Do I Really Need A Financial Advisor?

This post is sponsored by CFP Board.  All thoughts and opinions expressed are my own. #LetsMakeAPlan

My husband and I have been saving up for years and finally last year, we took our hard-earned money and purchased our very first home. This was by far one of the biggest and scariest financial commitments we have ever made and one we took very seriously. Our biggest fear was that we would get in over our heads and we just wanted to be 100% sure that when we chose our home, we wouldn’t be living outside our means. Whatever stage of home buying you may be in at the moment… whether you’re just starting to think about it or actively looking, I highly, encourage you to consider meeting with a CFP® professional. If you are not quite sure what one is or how they can benefit you, consider reading further into this article. 

What is a CFP® Professional?

A CFP® professional is there to help you… from budgeting, to planning for retirement, to saving for education, to managing your taxes. Financial planning means much more than just investing and a CFP® professional is trained to manage it all because they have completed extensive training and are held to rigorous ethical standards when they work with you. They understand the complexities of the changing financial climate and know how to make financial planning recommendations in your best interest.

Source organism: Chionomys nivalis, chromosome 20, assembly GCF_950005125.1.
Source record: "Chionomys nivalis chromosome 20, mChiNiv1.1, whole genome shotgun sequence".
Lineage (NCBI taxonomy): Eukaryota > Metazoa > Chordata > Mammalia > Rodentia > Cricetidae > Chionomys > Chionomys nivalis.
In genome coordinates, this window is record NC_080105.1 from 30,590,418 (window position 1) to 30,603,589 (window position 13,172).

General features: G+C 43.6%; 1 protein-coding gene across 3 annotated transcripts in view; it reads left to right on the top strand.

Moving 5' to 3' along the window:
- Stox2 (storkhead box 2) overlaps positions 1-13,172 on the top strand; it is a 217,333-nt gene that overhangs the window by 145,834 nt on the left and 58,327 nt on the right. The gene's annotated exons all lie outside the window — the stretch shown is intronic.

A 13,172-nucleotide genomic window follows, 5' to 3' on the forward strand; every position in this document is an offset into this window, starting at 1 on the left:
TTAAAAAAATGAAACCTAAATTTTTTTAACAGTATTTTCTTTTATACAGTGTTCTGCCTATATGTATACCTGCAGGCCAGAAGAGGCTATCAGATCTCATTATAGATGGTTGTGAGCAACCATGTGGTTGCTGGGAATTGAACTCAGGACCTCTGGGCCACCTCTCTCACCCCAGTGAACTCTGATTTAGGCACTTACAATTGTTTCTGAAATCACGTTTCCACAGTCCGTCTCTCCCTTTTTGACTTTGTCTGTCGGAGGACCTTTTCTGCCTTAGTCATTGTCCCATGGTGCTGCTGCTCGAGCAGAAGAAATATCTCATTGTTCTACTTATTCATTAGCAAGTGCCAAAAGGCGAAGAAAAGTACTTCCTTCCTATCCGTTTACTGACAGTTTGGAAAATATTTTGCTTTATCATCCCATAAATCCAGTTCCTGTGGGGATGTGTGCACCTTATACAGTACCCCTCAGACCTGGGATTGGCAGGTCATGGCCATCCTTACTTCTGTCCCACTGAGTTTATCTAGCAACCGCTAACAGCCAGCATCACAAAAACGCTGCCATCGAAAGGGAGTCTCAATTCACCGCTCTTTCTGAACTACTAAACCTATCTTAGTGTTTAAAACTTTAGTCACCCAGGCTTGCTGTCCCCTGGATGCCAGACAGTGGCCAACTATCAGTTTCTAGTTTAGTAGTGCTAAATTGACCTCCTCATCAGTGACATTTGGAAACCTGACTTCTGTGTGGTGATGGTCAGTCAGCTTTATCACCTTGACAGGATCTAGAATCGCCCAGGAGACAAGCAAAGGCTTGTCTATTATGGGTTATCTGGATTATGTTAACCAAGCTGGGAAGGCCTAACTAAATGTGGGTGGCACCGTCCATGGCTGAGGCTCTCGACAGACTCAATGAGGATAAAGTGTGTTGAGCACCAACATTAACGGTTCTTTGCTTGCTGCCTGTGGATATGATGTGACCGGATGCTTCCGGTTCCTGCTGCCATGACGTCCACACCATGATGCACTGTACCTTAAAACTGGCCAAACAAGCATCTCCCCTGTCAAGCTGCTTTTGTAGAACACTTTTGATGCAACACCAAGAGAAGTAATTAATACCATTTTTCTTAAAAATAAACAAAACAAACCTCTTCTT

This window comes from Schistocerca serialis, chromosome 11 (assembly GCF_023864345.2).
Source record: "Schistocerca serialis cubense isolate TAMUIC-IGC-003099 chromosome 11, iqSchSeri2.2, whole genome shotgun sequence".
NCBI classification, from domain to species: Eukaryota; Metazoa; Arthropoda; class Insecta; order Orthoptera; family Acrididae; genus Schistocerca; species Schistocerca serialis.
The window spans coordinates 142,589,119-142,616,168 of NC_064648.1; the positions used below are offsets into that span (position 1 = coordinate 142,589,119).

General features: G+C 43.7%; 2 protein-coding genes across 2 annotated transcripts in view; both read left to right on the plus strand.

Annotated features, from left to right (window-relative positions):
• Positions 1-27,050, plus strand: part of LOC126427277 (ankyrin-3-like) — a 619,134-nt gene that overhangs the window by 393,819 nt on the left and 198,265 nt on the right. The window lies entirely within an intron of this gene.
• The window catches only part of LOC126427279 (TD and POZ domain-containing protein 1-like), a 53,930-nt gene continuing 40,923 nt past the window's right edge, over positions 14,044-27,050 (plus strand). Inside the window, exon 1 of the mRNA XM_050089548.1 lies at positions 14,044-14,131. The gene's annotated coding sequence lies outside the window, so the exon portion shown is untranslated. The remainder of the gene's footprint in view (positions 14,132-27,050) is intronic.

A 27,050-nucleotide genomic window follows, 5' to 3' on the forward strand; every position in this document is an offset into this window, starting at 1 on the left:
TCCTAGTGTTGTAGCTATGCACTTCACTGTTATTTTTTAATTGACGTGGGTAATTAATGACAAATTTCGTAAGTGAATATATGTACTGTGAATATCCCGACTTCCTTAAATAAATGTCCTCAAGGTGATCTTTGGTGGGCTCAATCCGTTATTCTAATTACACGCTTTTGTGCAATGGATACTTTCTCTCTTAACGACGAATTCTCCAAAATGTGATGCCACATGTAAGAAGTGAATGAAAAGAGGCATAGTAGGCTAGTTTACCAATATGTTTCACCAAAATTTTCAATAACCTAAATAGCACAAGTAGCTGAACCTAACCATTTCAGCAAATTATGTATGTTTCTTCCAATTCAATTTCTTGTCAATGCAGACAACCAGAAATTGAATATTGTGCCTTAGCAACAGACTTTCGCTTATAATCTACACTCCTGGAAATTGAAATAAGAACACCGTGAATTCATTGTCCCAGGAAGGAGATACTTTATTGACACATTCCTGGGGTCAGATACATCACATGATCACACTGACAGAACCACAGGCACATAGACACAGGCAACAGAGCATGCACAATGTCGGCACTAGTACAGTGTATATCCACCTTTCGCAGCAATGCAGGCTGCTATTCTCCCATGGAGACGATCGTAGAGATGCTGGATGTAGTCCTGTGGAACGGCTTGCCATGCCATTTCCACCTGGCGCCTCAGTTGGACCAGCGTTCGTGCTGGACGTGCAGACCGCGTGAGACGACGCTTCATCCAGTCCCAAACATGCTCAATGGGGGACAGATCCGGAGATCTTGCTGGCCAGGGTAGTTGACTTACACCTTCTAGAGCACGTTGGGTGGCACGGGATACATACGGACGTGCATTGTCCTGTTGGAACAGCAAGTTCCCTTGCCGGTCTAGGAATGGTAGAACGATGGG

But be careful when seeking a financial advisor! Most people assume that all financial planners are “certified,” but this isn’t true. Did you know that just about anyone can use the title “financial planner”? Those who have CFP® certification are a trusted source for financial planning because CFP® professionals are required to complete extensive training before obtaining the certification. Once they have fulfilled CFP Board’s rigorous requirements they can call themselves a CFP® professional.

  • They are also required to have 4,000 or more hours of financial planning experience. This hands-on experience guarantees that CFP® professionals have practical financial planning knowledge, so you can count on them.
  • They must pass the comprehensive CFP® Certification Exam, which tests their ability to apply financial planning knowledge to real-life situations.
  • They are required to put clients’ interests above their own, and to provide their financial planning services as a “fiduciary” — acting in the best interest of their financial planning clients. Not all financial planning designations require these ethical standards.
  • They are trained in 72 separate financial topic areas ranging from investment planning to estate planning.

The ultimate message I want to leave you with is that you need to make sure that you do your homework and that the person you choose to help you with your finances is fully qualified to do so. If you’re looking for a financial planner, I recommend that you check out www.letsmakeaplan.org to learn more about how a CFP® pro can help you.

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